In patients with hemophilia A, treatment with the gene therapy valoctocogene roxaparvovec compared with emicizumab was associated with lower bleeding rates and an increased probability of no bleeds, according to data derived from several analyses and published in the journal Haemophilia.  

Patients with severe hemophilia A are known to experience spontaneous bleeding into joints that can result in disabling, painful arthropathy. Individuals with this condition exhibit a deficiency in the clotting protein factor VIII (FVIII). In those with severe hemophilia A, the standard of care has been regular prophylaxis with either standard half-life or extended half-life FVIII, or with the biospecific antibody emicizumab—with the latter mimicking the activity of FVIII protein.

Although the efficacy of emicizumab prophylactic therapy has been reported in the phase 3 HAVEN 3 trial, data on the effectiveness of the agent compared with FVIII products in a real-world setting are limited. It has been recognized that the use of gene therapy may offer a treatment option for individuals with severe hemophilia A by preventing bleeding for many years with a single infusion rather than the use of FVIII or emicizumab—both of which require multiple, more frequent infusions.

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The investigators sought to compare bleeding rates among participants with severe hemophilia A (ie, FVIII ≤1 IU/dL) by evaluating findings from the following trials:

  • Open-label, single-group, multicenter, phase 3 GENEr8-1 trial: valoctocogene roxaparvovec 6 × 1013 vg/kg
  • Open-label, multicenter, phase 3 HAVEN 3 trial: prophylactic emicizumab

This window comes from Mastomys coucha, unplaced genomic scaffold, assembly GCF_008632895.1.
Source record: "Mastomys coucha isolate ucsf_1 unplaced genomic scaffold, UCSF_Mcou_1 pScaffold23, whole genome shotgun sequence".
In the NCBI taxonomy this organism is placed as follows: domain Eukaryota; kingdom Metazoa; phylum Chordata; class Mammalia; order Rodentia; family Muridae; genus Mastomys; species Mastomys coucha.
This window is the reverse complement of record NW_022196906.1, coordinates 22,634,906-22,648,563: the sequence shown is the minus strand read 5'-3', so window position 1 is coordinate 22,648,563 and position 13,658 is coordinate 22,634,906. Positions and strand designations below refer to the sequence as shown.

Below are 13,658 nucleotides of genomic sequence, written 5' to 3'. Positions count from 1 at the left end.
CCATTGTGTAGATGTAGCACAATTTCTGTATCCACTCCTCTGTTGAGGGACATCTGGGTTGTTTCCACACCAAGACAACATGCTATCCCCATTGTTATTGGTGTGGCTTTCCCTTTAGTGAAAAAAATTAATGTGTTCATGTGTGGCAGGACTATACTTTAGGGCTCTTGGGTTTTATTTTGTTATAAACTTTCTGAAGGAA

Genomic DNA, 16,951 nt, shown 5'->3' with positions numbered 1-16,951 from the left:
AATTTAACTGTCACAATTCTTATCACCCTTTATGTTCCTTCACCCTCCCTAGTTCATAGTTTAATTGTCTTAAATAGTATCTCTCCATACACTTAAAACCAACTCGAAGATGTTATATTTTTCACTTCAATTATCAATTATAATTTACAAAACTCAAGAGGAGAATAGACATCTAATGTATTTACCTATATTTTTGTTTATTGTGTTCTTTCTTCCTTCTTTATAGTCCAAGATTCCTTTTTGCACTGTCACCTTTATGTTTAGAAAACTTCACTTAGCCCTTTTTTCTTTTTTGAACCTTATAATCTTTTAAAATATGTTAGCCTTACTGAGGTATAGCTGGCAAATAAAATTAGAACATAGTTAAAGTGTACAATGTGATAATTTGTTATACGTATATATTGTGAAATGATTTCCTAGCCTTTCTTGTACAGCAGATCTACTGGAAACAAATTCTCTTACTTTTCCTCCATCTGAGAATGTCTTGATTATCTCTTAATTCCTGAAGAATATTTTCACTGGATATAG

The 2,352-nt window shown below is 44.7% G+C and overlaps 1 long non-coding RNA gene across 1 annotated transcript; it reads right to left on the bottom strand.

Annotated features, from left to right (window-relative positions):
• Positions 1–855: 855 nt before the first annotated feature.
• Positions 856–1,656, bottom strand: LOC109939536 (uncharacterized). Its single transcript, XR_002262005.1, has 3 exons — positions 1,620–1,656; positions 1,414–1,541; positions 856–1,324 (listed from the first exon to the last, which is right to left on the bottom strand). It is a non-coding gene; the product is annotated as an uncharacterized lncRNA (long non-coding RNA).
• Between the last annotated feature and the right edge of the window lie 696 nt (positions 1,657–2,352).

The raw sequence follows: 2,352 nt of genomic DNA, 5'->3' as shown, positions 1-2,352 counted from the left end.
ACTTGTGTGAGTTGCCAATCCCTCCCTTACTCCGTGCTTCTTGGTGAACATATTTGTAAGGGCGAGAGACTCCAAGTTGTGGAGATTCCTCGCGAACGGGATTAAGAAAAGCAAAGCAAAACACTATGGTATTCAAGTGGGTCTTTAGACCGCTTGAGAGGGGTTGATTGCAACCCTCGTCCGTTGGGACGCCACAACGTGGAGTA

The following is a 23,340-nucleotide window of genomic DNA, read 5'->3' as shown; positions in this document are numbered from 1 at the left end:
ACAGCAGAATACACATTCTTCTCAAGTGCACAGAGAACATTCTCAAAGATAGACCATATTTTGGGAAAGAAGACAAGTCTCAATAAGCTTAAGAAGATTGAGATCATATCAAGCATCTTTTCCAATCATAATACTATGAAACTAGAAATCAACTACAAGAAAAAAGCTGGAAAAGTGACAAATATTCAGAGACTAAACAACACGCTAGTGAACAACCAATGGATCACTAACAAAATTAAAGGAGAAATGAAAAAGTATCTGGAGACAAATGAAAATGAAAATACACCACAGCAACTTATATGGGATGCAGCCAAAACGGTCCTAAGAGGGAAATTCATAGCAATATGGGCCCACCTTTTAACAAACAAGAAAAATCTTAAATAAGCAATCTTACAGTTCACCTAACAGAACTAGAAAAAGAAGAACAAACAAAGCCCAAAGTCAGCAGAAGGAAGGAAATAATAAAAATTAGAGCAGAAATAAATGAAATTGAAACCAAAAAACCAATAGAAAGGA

• Multicenter, noninterventional, prospective, longitudinal BMN 270-902 study: FVIII prophylaxis  

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Matching-adjusted indirect comparison (MAIC) methods were used to conduct cross-trial comparisons of valoctocogene roxaparvovec vs emicizumab and FVIII prophylaxis in an effort for account for differences between the study populations at baseline. Following MAIC weighting, annualized bleeding rates and percentages of patients without any bleeds were compared with respect to the following factors:

  • Treated bleeds
  • All bleeds
  • Treated joint bleeds
  • Treated spontaneous bleeds

Results of the study showed that by using MAIC weighting, the annualized bleeding rate for all bleeds was statistically significantly lower with valoctocogene roxaparvovec compared with emicizumab (rate ratio, 0.55; 95% CI, 0.33-0.93). In addition, although the annualized bleeding rates following MAIC for treated bleeds and treated joint bleeds were both lower among those treated with valoctocogene roxaparvovec vs emicizumab, the difference did not achieve statistical significance.

Regarding the percentage of participants with no bleeds following MAIC, significantly more individuals treated with valoctocogene roxaparvovec compared with emicizumab experienced no treated bleeds (odds ratio [OR], 3.25; 95% CI, 1.53-6.90), as well as no treated joint bleeds (OR, 2.75; 95% CI, 1.20-6.31).

Compared with the mainly standard half-life FVIII prophylaxis regimens used in the 270-902 study, mean annualized bleeding rates (other than all bleeds) were significantly lower, with significantly higher proportions of participants reporting no bleeds, for all outcomes with emicizumab.

“Valoctocogene roxaparvovec provided generally lower bleeding rates and higher probability of no bleeds, including treated joint bleeds, than emicizumab,” the researchers noted. “Emicizumab was more effective than the FVIII prophylaxis regimens used in 270-902,” they concluded.


Astermark J, Buckner TW, Frenzel L, et al. Matching-adjusted indirect comparison of bleeding outcomes in severe haemophilia A: comparing valoctocogene roxaparvovec gene therapy, emicizumab prophylaxis, and FVIII replacement prophylaxis. Haemophilia. Published online June 22, 2023. doi:10.1111/hae.14818